Indeed, the primary users of Twitter and Facebook seem to be well-educated, Internet-savvy Westerners – the type of people who, not coincidentally, write articles for the New York Times and Washington Post. The Western media’s focus on so-called “Twitter Revolutions” may tell less about the revolution and more about the preoccupations of the American journalists who cover about the revolution.

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5 Responses to The Great Twitter/Facebook Revolution Fallacy

  1. Anonymous says:

    shut stupids

  2. Abu Ali says:

    I have seen it for myself. A face book page called Syrians revolution. Supposedly gathered 15000 members in a very short time calling for demonstration in Syria. The date was set for the 4th and 5th of Feb. 2011.
    I had a look and tried to see who these 15,000 members are, only to find that the names are mostly Jewish names, and the Arabic names are for pages that have only just recently been created just to join the Syrian revolution page.
    In other words the creator of the page and the members are not Syrians.
    I did find Syrians but those were voicing their anger at the creator of the page.
    Whatever anyone says, this is a clear indication and proof that face book is being used to incite trouble in the Middle East. They succeeded in Tunisia and Egypt, like they have in the past in Georgia and Ukraine. The same symbol of clinched fest is used in all these revelations. There is a clip on U tube for the BBC where it is giving evidence that this is the work of the CIA.
    Let me just say one thing. Democracy is good but only when the people are ready for the transition. Democracy does not work everywhere.
    It is odd to hear support for the people’s right to free speech to express themselves peacefully while at the same time a US president can say to all nations. If you are not with us you are against us.
    Strange to see a country going to war in Iraq while there were people demonstrating against the war like what happened in the UK and USA. Despite all the demonstration of the British and the American people both countries went to war in Iraq over claims they knew were false and utter lies.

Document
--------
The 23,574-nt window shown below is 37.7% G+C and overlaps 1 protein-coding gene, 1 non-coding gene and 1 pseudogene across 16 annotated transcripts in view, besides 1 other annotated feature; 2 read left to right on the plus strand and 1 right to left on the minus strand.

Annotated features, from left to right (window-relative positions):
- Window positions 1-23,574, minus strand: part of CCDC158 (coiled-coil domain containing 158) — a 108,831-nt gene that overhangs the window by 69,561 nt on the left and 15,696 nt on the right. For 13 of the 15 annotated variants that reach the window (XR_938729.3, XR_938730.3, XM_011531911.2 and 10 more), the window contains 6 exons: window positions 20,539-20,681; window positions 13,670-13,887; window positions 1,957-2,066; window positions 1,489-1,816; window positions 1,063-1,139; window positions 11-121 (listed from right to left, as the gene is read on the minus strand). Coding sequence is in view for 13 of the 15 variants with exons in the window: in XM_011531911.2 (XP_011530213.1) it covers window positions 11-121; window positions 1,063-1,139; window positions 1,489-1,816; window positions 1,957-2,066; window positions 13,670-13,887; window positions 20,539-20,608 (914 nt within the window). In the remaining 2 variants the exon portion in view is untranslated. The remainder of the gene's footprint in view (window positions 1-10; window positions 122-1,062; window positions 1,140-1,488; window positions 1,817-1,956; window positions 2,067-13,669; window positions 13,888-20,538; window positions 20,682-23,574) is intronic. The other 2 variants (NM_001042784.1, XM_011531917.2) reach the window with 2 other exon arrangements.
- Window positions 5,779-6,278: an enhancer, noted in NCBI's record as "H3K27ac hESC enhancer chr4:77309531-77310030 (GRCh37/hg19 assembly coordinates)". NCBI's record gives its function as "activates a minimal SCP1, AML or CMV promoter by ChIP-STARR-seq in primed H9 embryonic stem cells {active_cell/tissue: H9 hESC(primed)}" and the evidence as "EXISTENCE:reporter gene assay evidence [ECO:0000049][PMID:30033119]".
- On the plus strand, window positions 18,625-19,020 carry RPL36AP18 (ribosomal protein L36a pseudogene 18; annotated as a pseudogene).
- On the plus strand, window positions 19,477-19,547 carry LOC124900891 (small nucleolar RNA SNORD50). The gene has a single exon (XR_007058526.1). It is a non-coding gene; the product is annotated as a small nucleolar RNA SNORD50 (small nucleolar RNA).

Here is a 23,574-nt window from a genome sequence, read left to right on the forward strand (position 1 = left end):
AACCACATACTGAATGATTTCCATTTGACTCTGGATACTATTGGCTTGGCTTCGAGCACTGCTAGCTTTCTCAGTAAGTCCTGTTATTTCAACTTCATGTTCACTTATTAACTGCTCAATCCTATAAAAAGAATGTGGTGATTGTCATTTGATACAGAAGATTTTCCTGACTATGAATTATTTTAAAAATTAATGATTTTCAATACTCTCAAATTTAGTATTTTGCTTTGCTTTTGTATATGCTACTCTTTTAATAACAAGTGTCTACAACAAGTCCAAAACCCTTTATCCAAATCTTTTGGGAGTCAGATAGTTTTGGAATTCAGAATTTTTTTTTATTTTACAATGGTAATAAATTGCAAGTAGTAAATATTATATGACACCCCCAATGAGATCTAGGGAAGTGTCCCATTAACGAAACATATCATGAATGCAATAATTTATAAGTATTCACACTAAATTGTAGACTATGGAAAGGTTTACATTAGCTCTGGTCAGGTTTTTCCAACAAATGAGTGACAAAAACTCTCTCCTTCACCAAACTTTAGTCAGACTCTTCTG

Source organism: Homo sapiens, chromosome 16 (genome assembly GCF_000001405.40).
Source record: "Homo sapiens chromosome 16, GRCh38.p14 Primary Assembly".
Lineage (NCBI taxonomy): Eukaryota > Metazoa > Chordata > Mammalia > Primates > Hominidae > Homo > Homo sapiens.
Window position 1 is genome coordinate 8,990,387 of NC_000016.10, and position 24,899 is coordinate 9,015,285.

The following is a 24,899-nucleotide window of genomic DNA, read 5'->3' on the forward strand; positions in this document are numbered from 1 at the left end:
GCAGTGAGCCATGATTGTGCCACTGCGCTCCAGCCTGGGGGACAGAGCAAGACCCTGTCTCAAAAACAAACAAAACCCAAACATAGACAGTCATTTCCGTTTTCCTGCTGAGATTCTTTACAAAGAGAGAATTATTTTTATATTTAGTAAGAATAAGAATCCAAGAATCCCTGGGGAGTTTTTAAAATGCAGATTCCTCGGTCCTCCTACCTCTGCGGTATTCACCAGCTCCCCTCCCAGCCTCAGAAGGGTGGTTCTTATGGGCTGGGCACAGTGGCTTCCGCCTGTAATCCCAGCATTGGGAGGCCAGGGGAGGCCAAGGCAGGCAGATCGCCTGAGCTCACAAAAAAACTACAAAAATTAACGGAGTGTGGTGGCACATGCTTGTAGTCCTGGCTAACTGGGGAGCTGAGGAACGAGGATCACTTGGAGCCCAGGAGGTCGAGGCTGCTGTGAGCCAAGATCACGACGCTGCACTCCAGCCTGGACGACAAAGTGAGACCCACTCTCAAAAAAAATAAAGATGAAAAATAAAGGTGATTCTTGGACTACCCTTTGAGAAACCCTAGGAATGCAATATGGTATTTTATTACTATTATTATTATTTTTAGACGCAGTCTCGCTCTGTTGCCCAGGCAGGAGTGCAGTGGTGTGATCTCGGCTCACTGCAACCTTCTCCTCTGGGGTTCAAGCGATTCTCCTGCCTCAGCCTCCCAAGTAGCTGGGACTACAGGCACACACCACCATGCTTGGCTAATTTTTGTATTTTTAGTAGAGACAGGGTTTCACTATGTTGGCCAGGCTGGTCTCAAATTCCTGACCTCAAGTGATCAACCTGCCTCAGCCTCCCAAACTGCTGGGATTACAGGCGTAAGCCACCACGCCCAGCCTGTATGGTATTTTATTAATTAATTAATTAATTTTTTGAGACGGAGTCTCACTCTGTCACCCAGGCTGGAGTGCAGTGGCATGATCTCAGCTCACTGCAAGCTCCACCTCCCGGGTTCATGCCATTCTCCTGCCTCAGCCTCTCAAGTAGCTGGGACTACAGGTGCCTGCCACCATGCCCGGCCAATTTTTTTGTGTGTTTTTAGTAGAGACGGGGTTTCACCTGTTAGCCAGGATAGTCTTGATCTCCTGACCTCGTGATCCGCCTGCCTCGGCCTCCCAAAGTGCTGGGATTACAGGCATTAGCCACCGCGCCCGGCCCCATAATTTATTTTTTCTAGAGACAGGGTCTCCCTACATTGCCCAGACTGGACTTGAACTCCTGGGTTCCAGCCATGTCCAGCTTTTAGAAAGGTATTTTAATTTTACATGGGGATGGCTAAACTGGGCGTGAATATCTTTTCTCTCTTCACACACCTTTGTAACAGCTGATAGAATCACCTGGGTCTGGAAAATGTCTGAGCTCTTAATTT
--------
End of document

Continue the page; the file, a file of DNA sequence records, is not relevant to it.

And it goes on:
I do not call that democracy. Thousands of American and British soldiers were returned back home in plastic bags. A war that was not needed at all, if only they had told the people the real truth behind the war, if only they told them they are going to steal oil from Iraq. But they knew the American and British people would not agree to go to war. I do not call that democracy. Not when the government led people to believe they have a saying while they really don’t.
    Face book is used by the American CIA and the Israeli Mossad to collect information about people and to spread poison into the minds of people.
    A great social network turned into a tool of the cold war.
    Why not…?. I suppose the creator of face book is a Jewish young man who feels duty towards Israel.

    • inoljt says:

      Meh…I think you’re too full of conspiracies. Facebook’s just a company, not a secret CIA or Mossad conspiracy.

      And I have no idea why you brought up Jews into this conversation, given that this post didn’t mention them once.

      • Abu Ali says:

        go to face book and search for the page named “syrian revelution against…” you will see the fist as a picture for the page. now look at the names of the members. you will find that the names are mostly jewish.

      • inoljt says:

        Alas, I cannot tell whether a name is “Jewish” or not, so I wouldn’t be able to know.

        I do agree with you that the influence of Facebook is far overrated.